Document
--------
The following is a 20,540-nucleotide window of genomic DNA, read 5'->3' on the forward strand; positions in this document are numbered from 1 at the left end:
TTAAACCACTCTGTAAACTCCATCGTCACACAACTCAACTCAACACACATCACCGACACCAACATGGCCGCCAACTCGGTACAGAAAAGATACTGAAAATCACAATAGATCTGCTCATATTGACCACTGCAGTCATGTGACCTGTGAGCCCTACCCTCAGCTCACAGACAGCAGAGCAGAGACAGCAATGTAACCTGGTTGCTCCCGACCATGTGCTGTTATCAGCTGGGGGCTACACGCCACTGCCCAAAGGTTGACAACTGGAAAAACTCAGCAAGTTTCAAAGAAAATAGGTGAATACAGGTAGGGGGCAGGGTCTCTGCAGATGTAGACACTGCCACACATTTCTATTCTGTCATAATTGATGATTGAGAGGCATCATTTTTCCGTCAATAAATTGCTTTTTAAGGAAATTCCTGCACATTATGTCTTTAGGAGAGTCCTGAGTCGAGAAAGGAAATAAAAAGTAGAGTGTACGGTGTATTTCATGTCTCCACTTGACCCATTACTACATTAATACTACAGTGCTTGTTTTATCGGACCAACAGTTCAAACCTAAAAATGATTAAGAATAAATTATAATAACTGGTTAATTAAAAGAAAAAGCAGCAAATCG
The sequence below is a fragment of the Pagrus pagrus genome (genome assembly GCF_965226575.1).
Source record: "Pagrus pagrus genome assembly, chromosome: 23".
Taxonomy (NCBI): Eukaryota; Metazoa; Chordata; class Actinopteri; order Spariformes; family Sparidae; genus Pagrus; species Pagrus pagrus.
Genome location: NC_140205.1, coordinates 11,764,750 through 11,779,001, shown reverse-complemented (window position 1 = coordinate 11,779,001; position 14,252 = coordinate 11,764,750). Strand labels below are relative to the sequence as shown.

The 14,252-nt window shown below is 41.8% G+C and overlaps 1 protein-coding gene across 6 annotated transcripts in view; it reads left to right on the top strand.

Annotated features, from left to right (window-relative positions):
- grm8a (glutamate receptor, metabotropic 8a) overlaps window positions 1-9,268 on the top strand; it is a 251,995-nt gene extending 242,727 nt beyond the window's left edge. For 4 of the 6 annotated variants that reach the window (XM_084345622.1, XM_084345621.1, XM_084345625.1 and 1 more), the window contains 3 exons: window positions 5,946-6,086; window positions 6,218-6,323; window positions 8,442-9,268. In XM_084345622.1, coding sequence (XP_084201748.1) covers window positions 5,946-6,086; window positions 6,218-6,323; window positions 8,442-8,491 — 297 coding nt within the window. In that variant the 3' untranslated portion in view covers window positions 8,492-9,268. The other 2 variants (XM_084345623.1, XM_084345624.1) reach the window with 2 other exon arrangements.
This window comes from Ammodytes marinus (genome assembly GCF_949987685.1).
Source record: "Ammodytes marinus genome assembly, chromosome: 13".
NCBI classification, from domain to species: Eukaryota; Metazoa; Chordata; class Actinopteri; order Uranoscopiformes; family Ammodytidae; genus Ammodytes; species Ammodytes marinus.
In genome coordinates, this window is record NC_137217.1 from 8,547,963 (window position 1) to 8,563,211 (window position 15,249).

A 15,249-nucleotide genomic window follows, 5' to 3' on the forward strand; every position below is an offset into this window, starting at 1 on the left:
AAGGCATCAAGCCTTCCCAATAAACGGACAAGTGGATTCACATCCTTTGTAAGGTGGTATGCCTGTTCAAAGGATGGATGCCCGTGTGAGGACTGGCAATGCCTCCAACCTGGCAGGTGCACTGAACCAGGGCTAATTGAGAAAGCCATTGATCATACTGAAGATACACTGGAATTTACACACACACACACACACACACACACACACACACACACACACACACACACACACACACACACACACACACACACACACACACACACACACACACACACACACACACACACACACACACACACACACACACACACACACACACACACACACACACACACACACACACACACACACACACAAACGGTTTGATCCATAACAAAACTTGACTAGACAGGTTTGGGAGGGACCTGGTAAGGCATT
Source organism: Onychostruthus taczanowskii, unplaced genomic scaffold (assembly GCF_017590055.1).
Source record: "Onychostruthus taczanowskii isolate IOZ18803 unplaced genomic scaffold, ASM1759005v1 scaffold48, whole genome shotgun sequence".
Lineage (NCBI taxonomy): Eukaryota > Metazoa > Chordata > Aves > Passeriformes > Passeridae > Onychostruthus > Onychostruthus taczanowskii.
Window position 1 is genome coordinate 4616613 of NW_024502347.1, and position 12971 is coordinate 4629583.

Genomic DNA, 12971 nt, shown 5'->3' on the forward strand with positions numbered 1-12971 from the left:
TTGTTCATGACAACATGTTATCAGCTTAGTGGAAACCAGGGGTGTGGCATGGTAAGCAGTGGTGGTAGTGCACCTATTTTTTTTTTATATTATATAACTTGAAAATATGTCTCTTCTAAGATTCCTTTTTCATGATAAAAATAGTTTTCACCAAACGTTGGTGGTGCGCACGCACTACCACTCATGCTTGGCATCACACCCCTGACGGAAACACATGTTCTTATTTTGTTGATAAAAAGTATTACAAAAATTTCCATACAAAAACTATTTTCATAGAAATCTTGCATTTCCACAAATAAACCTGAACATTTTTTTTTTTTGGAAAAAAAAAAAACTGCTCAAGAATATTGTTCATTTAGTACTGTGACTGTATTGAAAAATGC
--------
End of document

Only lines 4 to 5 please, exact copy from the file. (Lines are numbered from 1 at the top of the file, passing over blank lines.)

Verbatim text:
Source record: "Pagrus pagrus genome assembly, chromosome: 23".
Taxonomy (NCBI): Eukaryota; Metazoa; Chordata; class Actinopteri; order Spariformes; family Sparidae; genus Pagrus; species Pagrus pagrus.